Let's do dis!
Starting Pitcher of the Year:
Tacoma - Erasmo Ramirez
Does it really surprise any of you that Erasmo was the best pitcher at Tacoma this year? It really wasn't all that hard to be the best SP on the team when you consider the craptastic rotation that the Rainiers started the year with. Still though, Erasmo had a damn fine year pitching for the Rainiers. In terms of stat per nine innings pitched, Erasmo gave up 9.4/9 hits, 0.6/9 homeruns, walked 2.1/9, and struckout 6.8/9.
If you've been reading my crap over the course of the last 4 years then you know that I carry water for Erasmo Ramirez. I am one of those guys who always takes the side of the underdog, and that describes ER. It describes him and I am loving every minute that he is on the mound performing at a level that befuddles the Seattle Baseball Inteligencia. Rock on, little man! Rock on!
Jackson - Danny Hultzen
Danny Hultzen's 13 starts while playing for the Jackson Generals equates to just about half a season, but what a half a season it was! His WHIP of 0.929 tells us that it was pretty tough to get on base against Hultzen, and when you see that he tended to walk a few too many it makes it even more impressive.
Hultzen's numbers per nine innings pitched are for the most part pretty damn nice. 4.5/9 hits, 0.4/9 homeruns, 3.8/9 walks, and 9.4/9 strikeouts is nice body of work. It's not great because of all of those walks, but once he settled in at the AA level his walks/9 took a tumble.
Of course, once he was promoted to AAA Tacoma Hultzen's numbers went south on him, but since this is a write up about Hultzen's season at AA Jackson who gives a rats arse what he did at Tacoma?
High Desert - Roenis Elias
Once again I can hear the collective "Who???" all the way out here in Colorado. Maybe I need to tell a bit of Elias' story...
Roenis Elias is a left-handed starting pitcher and is currently 24 years old. Elias grew up in Cuba, and on October 26th, 2010 Elias defected to the U.S. Kyle Glaser of the High Desert Daily Press has a great article on Elias where he details his defection. It is a damn fine read.
Anyway. In 2012 Elias started and finished out the year with High Desert. In 26 starts Elias worked 148.1 innings giving up 136 hits, walked 41, and struckout 128. He DID give up a few too many homeruns, but that's not all that odd when you consider where he was pitching in half of his starts. In terms of stat per nine innings pitched, Elias gave up 8.3/9 hits, 1.2/9 homeruns, 2.5/9 walks, and 7.8/ strikeouts. These numbers, when taken in context with where he was pitching, are fantastic! Anyone who pitches that much and has a WHIP of just 1.193 is more than deserving of a promotion in 2013 to AA Jackson!
Clinton - Trevor Miller
Again, there is the "Who???" factor. Jeez, folks, don't you all delve into the minor leagues like me? Eh? No? Wha? You have a real life? Um.... Ok...
Anywho, Trevor Miller was drafted by the Mariners in the 40th round of the 2011 draft out of San Juaquin Delta (Junior College). Miller is a 6'3" 190 lb RHP and is 21 years old.
In 2011 Miller started his professional career at Peoria in the Arizona League where he pitched well, but didn't exactly stand out. Miller ended the year pitching in two games at A+ High Desert where he was pounded to a pulp.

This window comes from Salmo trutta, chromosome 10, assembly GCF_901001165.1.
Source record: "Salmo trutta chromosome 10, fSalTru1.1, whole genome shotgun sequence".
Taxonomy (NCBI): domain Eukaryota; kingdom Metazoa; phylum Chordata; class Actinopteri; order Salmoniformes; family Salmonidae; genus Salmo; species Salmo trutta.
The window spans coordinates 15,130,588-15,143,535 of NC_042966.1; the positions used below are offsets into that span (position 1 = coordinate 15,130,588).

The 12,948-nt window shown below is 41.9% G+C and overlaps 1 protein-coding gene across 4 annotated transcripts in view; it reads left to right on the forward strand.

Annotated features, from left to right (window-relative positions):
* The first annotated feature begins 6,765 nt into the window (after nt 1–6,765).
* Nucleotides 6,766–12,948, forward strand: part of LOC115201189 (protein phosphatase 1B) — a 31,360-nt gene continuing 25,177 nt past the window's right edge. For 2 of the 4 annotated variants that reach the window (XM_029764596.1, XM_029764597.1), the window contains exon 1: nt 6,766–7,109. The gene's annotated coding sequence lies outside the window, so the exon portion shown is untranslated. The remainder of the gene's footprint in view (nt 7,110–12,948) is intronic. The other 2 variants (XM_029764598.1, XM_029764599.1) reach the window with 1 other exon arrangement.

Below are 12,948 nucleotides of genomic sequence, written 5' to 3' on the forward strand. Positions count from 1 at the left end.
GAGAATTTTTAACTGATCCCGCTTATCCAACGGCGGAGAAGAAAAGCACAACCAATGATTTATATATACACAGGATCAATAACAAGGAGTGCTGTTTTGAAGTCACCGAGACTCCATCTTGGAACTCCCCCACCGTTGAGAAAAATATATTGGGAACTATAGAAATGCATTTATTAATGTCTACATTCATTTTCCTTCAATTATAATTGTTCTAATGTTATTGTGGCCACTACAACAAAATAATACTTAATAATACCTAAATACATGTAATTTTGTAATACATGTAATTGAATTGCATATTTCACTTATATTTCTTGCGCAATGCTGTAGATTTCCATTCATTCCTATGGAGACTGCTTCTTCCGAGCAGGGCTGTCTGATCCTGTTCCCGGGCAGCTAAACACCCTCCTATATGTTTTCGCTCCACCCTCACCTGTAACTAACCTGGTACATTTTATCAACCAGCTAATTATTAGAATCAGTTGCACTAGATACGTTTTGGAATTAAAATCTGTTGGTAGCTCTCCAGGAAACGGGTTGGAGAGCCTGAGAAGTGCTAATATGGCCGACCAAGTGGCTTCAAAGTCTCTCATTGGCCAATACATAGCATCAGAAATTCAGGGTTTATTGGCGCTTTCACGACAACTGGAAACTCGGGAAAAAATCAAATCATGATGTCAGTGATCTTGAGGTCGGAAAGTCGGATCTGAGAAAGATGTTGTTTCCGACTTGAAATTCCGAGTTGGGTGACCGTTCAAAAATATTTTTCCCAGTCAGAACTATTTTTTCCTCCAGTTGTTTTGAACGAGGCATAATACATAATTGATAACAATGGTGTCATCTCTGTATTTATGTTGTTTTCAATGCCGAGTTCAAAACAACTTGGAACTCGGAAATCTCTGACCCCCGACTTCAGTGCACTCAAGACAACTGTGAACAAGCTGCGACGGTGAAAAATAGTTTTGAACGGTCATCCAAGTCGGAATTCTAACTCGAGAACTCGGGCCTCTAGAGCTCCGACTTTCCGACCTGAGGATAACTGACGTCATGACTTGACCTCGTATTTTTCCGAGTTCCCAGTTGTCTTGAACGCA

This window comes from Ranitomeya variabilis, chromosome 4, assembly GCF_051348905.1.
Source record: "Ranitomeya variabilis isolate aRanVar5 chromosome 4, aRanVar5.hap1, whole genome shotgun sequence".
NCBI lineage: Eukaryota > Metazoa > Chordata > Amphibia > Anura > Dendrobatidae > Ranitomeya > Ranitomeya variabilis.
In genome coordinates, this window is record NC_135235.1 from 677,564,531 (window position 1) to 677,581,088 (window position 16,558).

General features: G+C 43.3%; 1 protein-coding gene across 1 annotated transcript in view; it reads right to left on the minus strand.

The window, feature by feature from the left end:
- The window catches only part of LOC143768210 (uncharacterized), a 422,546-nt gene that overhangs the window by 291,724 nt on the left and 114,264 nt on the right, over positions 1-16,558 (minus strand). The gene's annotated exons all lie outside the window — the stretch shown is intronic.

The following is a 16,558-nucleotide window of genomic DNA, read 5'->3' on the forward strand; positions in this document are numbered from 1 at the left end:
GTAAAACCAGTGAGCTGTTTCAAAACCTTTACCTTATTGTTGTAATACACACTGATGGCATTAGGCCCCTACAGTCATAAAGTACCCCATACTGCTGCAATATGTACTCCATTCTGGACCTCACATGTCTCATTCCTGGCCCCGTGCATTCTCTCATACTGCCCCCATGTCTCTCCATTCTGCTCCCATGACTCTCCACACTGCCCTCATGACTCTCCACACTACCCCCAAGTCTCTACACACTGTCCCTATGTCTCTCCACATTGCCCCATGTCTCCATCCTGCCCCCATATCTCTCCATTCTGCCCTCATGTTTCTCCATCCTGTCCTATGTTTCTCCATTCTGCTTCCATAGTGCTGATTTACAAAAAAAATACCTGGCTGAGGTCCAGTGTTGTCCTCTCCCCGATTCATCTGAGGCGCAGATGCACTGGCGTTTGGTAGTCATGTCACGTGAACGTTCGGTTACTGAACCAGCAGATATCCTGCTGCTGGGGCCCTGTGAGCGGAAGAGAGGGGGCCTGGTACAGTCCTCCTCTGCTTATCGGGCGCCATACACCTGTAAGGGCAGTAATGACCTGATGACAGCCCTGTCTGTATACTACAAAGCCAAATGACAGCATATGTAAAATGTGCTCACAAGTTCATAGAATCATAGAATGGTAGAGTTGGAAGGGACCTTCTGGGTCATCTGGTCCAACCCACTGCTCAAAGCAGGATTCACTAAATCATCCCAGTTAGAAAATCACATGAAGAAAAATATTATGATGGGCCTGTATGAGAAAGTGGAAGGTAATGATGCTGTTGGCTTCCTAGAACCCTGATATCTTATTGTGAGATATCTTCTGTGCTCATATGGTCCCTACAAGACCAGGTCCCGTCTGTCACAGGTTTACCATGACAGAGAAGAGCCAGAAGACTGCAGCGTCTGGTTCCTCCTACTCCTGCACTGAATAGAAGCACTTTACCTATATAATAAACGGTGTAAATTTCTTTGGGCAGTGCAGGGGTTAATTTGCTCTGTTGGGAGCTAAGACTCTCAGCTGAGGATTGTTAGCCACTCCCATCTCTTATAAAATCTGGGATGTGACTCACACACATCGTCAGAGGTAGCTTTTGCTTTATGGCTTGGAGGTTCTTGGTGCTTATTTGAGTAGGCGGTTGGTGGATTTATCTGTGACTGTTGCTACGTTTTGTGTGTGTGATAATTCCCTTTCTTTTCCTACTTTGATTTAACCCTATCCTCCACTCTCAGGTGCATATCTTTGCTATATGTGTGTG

In 2012 Trevor Miller put up a solid season with Clinton. Appearing in 22 games and starting 17 of them, Miller proved to be the stalwart of the KibbleKing rotation. In 120.2 innings of work Miller gave up 120 hits, 11 homeruns, 17 walks, and 84 strikeouts. In terms of stat per nine innings pitched all of that works out to 9.0/9 hits, 0.8/9 homeruns, 1.3/9 walks, and 6.3/9 strikeouts.
The word that I've received is that the Mariner organization is high on Miller, and his performance this past season shows that he is deserving of thier optimism.
Everett - Victor Sanchez and Dylan Unsworth
Really? Yes, really.
At first, I put in Victor Sanchez's name in as the top starting pitcher without taking the time to look at the the Everett team stats. I mean, there was no way that anyone could possibly have been as good as Sanchez, right?
Wrong! Wrong! Wrong! Wrong!
Let me break it down like tis:
Stat Sanchez Unsworth
IP 85.0 85.1
Hits 69 76
HR 5 9
BB 27 19
SO 69 67
ERA 3.18 3.90
WHIP 1.129 1.113
If I were to hand the title of best starting pitcher to Victor Sanchez it would be for this reason (and it is a big one). Sanchez pitched the entire year while being just 17 years old (DOB is Jan 30th, 1995). Still though, Sharkie Unsworth played the season while being just 19 (DOB is Sept 23rd)...
Ok, so let's look at Sanchez and maybe find out something about the kid. Sanchez was signed out of Venezuala for a reported $2.5 million. Sanchez had been considered as the top prospect in Venezuala at the time. Back in July of 2011 Ben Badler of baseballamerica.com has a great scouting report on Sanchez that is on the free side of the site.
In 2012 Sanchez was the youngest player in the Northwest League by nearly a year, but that didn't seem to faze the kid. Such was his season that the Everett Herald asked the question if Sanchez was the future King as they compared him to Felix Hernandez, which is an awesome piece of writing and well worth the time it takes to read.
So, what about this "Sharkie" kid? Well, to begin with he is called Sharkie because like all people who come from South Africa it is the thing to do.
While researching Unsworth I ran across a few articles that were pretty good reads. First, there was a piece written by Ray Cox of The Roanoke Times from July of 2011 while Unsworth was in Pulaski as an 18 year old. Another was a video interview that he did while at Pulaski.